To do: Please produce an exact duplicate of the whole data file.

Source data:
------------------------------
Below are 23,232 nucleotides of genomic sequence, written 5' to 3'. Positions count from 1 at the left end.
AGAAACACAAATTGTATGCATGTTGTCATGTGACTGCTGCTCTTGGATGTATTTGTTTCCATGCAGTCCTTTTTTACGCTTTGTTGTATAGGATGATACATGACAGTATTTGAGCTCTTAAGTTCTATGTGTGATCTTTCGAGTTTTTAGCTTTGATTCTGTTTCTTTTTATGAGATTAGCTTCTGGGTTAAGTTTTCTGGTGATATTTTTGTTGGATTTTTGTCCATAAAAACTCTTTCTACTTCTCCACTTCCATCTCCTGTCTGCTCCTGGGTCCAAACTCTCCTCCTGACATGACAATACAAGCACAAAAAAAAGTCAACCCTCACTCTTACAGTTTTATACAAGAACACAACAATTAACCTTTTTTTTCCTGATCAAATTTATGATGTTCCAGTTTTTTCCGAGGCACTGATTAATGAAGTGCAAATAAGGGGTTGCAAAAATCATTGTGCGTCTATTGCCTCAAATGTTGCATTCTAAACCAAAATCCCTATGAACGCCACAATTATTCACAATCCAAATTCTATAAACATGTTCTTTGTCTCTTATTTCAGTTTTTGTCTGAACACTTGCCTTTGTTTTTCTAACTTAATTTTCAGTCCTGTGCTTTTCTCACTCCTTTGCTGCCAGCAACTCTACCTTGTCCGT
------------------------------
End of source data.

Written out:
Below are 23,232 nucleotides of genomic sequence, written 5' to 3'. Positions count from 1 at the left end.
AGAAACACAAATTGTATGCATGTTGTCATGTGACTGCTGCTCTTGGATGTATTTGTTTCCATGCAGTCCTTTTTTACGCTTTGTTGTATAGGATGATACATGACAGTATTTGAGCTCTTAAGTTCTATGTGTGATCTTTCGAGTTTTTAGCTTTGATTCTGTTTCTTTTTATGAGATTAGCTTCTGGGTTAAGTTTTCTGGTGATATTTTTGTTGGATTTTTGTCCATAAAAACTCTTTCTACTTCTCCACTTCCATCTCCTGTCTGCTCCTGGGTCCAAACTCTCCTCCTGACATGACAATACAAGCACAAAAAAAAGTCAACCCTCACTCTTACAGTTTTATACAAGAACACAACAATTAACCTTTTTTTTCCTGATCAAATTTATGATGTTCCAGTTTTTTCCGAGGCACTGATTAATGAAGTGCAAATAAGGGGTTGCAAAAATCATTGTGCGTCTATTGCCTCAAATGTTGCATTCTAAACCAAAATCCCTATGAACGCCACAATTATTCACAATCCAAATTCTATAAACATGTTCTTTGTCTCTTATTTCAGTTTTTGTCTGAACACTTGCCTTTGTTTTTCTAACTTAATTTTCAGTCCTGTGCTTTTCTCACTCCTTTGCTGCCAGCAACTCTACCTTGTCCGT